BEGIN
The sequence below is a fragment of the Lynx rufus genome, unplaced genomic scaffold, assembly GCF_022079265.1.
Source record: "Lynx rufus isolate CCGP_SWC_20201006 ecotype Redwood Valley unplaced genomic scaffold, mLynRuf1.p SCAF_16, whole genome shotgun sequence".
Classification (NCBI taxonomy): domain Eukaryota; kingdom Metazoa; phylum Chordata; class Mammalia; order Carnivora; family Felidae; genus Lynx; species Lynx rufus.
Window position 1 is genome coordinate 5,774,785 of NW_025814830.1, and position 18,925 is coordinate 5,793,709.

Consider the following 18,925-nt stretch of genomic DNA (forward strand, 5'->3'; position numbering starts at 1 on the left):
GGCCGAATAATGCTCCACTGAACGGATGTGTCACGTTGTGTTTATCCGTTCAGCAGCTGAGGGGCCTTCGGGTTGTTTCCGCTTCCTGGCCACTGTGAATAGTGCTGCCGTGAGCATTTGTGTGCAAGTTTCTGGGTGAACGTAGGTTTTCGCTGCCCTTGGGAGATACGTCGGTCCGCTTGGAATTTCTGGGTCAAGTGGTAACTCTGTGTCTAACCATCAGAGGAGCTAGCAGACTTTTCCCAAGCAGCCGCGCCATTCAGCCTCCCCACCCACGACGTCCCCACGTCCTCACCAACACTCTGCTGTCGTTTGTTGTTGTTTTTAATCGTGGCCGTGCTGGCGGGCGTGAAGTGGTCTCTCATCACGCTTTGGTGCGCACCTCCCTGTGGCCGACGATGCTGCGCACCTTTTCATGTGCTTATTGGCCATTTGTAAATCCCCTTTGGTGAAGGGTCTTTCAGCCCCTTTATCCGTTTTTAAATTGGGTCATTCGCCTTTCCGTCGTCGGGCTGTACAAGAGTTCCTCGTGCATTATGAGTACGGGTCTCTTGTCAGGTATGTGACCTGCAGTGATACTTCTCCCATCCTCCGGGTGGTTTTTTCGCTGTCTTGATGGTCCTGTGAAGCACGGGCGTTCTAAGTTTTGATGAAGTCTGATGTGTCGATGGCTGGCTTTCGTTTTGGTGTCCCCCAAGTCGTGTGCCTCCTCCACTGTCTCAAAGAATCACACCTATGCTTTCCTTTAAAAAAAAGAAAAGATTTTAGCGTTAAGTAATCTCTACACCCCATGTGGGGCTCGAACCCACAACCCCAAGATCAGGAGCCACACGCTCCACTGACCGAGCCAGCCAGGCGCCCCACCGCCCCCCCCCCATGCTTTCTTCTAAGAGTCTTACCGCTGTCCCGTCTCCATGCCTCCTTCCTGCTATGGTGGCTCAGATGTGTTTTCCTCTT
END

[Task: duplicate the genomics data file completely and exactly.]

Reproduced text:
The sequence below is a fragment of the Lynx rufus genome, unplaced genomic scaffold, assembly GCF_022079265.1.
Source record: "Lynx rufus isolate CCGP_SWC_20201006 ecotype Redwood Valley unplaced genomic scaffold, mLynRuf1.p SCAF_16, whole genome shotgun sequence".
Classification (NCBI taxonomy): domain Eukaryota; kingdom Metazoa; phylum Chordata; class Mammalia; order Carnivora; family Felidae; genus Lynx; species Lynx rufus.
Window position 1 is genome coordinate 5,774,785 of NW_025814830.1, and position 18,925 is coordinate 5,793,709.

Consider the following 18,925-nt stretch of genomic DNA (forward strand, 5'->3'; position numbering starts at 1 on the left):
GGCCGAATAATGCTCCACTGAACGGATGTGTCACGTTGTGTTTATCCGTTCAGCAGCTGAGGGGCCTTCGGGTTGTTTCCGCTTCCTGGCCACTGTGAATAGTGCTGCCGTGAGCATTTGTGTGCAAGTTTCTGGGTGAACGTAGGTTTTCGCTGCCCTTGGGAGATACGTCGGTCCGCTTGGAATTTCTGGGTCAAGTGGTAACTCTGTGTCTAACCATCAGAGGAGCTAGCAGACTTTTCCCAAGCAGCCGCGCCATTCAGCCTCCCCACCCACGACGTCCCCACGTCCTCACCAACACTCTGCTGTCGTTTGTTGTTGTTTTTAATCGTGGCCGTGCTGGCGGGCGTGAAGTGGTCTCTCATCACGCTTTGGTGCGCACCTCCCTGTGGCCGACGATGCTGCGCACCTTTTCATGTGCTTATTGGCCATTTGTAAATCCCCTTTGGTGAAGGGTCTTTCAGCCCCTTTATCCGTTTTTAAATTGGGTCATTCGCCTTTCCGTCGTCGGGCTGTACAAGAGTTCCTCGTGCATTATGAGTACGGGTCTCTTGTCAGGTATGTGACCTGCAGTGATACTTCTCCCATCCTCCGGGTGGTTTTTTCGCTGTCTTGATGGTCCTGTGAAGCACGGGCGTTCTAAGTTTTGATGAAGTCTGATGTGTCGATGGCTGGCTTTCGTTTTGGTGTCCCCCAAGTCGTGTGCCTCCTCCACTGTCTCAAAGAATCACACCTATGCTTTCCTTTAAAAAAAAGAAAAGATTTTAGCGTTAAGTAATCTCTACACCCCATGTGGGGCTCGAACCCACAACCCCAAGATCAGGAGCCACACGCTCCACTGACCGAGCCAGCCAGGCGCCCCACCGCCCCCCCCCCATGCTTTCTTCTAAGAGTCTTACCGCTGTCCCGTCTCCATGCCTCCTTCCTGCTATGGTGGCTCAGATGTGTTTTCCTCTT